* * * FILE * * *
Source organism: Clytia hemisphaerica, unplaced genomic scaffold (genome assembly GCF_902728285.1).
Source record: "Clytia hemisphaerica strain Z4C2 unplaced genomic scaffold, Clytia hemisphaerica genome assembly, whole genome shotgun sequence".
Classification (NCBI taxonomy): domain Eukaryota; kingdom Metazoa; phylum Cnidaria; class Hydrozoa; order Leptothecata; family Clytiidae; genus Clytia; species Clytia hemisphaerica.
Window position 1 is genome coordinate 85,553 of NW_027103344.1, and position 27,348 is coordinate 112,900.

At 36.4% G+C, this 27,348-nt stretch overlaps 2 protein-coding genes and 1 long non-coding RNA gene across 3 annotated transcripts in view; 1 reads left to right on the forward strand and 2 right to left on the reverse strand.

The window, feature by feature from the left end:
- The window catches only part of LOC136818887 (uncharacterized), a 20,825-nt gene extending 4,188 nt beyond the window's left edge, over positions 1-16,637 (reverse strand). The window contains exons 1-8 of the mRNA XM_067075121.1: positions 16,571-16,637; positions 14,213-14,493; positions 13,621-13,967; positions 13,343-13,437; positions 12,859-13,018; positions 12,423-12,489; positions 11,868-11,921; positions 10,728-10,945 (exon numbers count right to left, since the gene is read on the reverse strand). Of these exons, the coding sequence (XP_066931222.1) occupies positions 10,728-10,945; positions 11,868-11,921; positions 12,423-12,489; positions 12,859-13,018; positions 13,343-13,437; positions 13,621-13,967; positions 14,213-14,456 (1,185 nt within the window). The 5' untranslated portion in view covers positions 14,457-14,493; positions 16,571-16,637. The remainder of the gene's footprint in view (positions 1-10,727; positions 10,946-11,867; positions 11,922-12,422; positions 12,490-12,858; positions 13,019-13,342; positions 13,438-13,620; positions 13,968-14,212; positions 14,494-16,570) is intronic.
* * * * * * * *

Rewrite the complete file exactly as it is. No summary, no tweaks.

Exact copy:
Source organism: Clytia hemisphaerica, unplaced genomic scaffold (genome assembly GCF_902728285.1).
Source record: "Clytia hemisphaerica strain Z4C2 unplaced genomic scaffold, Clytia hemisphaerica genome assembly, whole genome shotgun sequence".
Classification (NCBI taxonomy): domain Eukaryota; kingdom Metazoa; phylum Cnidaria; class Hydrozoa; order Leptothecata; family Clytiidae; genus Clytia; species Clytia hemisphaerica.
Window position 1 is genome coordinate 85,553 of NW_027103344.1, and position 27,348 is coordinate 112,900.

At 36.4% G+C, this 27,348-nt stretch overlaps 2 protein-coding genes and 1 long non-coding RNA gene across 3 annotated transcripts in view; 1 reads left to right on the forward strand and 2 right to left on the reverse strand.

The window, feature by feature from the left end:
- The window catches only part of LOC136818887 (uncharacterized), a 20,825-nt gene extending 4,188 nt beyond the window's left edge, over positions 1-16,637 (reverse strand). The window contains exons 1-8 of the mRNA XM_067075121.1: positions 16,571-16,637; positions 14,213-14,493; positions 13,621-13,967; positions 13,343-13,437; positions 12,859-13,018; positions 12,423-12,489; positions 11,868-11,921; positions 10,728-10,945 (exon numbers count right to left, since the gene is read on the reverse strand). Of these exons, the coding sequence (XP_066931222.1) occupies positions 10,728-10,945; positions 11,868-11,921; positions 12,423-12,489; positions 12,859-13,018; positions 13,343-13,437; positions 13,621-13,967; positions 14,213-14,456 (1,185 nt within the window). The 5' untranslated portion in view covers positions 14,457-14,493; positions 16,571-16,637. The remainder of the gene's footprint in view (positions 1-10,727; positions 10,946-11,867; positions 11,922-12,422; positions 12,490-12,858; positions 13,019-13,342; positions 13,438-13,620; positions 13,968-14,212; positions 14,494-16,570) is intronic.